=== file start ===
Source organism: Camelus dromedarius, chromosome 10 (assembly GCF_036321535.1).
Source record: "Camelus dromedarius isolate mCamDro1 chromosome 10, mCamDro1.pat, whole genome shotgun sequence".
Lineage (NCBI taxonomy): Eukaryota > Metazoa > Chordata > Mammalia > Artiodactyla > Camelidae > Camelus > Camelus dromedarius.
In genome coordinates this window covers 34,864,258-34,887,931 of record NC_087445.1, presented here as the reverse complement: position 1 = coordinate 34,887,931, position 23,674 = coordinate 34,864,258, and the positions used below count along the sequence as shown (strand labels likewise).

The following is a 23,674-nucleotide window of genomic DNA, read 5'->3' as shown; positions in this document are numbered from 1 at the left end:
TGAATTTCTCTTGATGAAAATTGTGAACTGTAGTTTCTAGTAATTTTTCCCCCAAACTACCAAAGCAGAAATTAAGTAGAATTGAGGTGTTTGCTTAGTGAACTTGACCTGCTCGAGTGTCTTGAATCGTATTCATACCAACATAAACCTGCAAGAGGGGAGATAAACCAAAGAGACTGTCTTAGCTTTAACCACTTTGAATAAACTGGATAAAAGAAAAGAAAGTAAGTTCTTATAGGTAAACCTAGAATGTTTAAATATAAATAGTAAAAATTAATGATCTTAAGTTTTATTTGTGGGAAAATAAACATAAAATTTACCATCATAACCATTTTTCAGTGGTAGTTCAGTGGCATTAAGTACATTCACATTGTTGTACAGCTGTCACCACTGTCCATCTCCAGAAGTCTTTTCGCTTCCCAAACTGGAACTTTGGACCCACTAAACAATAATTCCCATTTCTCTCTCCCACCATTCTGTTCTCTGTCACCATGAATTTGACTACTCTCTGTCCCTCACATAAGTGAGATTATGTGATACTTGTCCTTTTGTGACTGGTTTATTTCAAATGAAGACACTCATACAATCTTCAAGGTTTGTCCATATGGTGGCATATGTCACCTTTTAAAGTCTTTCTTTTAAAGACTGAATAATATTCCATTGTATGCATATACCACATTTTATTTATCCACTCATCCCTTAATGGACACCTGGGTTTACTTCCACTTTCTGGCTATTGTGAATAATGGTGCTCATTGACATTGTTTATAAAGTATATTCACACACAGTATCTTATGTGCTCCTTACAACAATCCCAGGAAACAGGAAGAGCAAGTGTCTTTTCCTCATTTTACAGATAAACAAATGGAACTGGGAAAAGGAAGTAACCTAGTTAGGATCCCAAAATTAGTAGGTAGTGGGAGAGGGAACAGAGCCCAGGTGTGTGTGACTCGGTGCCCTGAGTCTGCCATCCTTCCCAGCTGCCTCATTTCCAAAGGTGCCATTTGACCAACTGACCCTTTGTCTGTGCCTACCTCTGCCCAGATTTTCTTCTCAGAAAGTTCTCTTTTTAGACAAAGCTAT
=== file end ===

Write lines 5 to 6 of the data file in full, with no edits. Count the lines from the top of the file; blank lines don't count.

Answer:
The following is a 23,674-nucleotide window of genomic DNA, read 5'->3' as shown; positions in this document are numbered from 1 at the left end:
TGAATTTCTCTTGATGAAAATTGTGAACTGTAGTTTCTAGTAATTTTTCCCCCAAACTACCAAAGCAGAAATTAAGTAGAATTGAGGTGTTTGCTTAGTGAACTTGACCTGCTCGAGTGTCTTGAATCGTATTCATACCAACATAAACCTGCAAGAGGGGAGATAAACCAAAGAGACTGTCTTAGCTTTAACCACTTTGAATAAACTGGATAAAAGAAAAGAAAGTAAGTTCTTATAGGTAAACCTAGAATGTTTAAATATAAATAGTAAAAATTAATGATCTTAAGTTTTATTTGTGGGAAAATAAACATAAAATTTACCATCATAACCATTTTTCAGTGGTAGTTCAGTGGCATTAAGTACATTCACATTGTTGTACAGCTGTCACCACTGTCCATCTCCAGAAGTCTTTTCGCTTCCCAAACTGGAACTTTGGACCCACTAAACAATAATTCCCATTTCTCTCTCCCACCATTCTGTTCTCTGTCACCATGAATTTGACTACTCTCTGTCCCTCACATAAGTGAGATTATGTGATACTTGTCCTTTTGTGACTGGTTTATTTCAAATGAAGACACTCATACAATCTTCAAGGTTTGTCCATATGGTGGCATATGTCACCTTTTAAAGTCTTTCTTTTAAAGACTGAATAATATTCCATTGTATGCATATACCACATTTTATTTATCCACTCATCCCTTAATGGACACCTGGGTTTACTTCCACTTTCTGGCTATTGTGAATAATGGTGCTCATTGACATTGTTTATAAAGTATATTCACACACAGTATCTTATGTGCTCCTTACAACAATCCCAGGAAACAGGAAGAGCAAGTGTCTTTTCCTCATTTTACAGATAAACAAATGGAACTGGGAAAAGGAAGTAACCTAGTTAGGATCCCAAAATTAGTAGGTAGTGGGAGAGGGAACAGAGCCCAGGTGTGTGTGACTCGGTGCCCTGAGTCTGCCATCCTTCCCAGCTGCCTCATTTCCAAAGGTGCCATTTGACCAACTGACCCTTTGTCTGTGCCTACCTCTGCCCAGATTTTCTTCTCAGAAAGTTCTCTTTTTAGACAAAGCTAT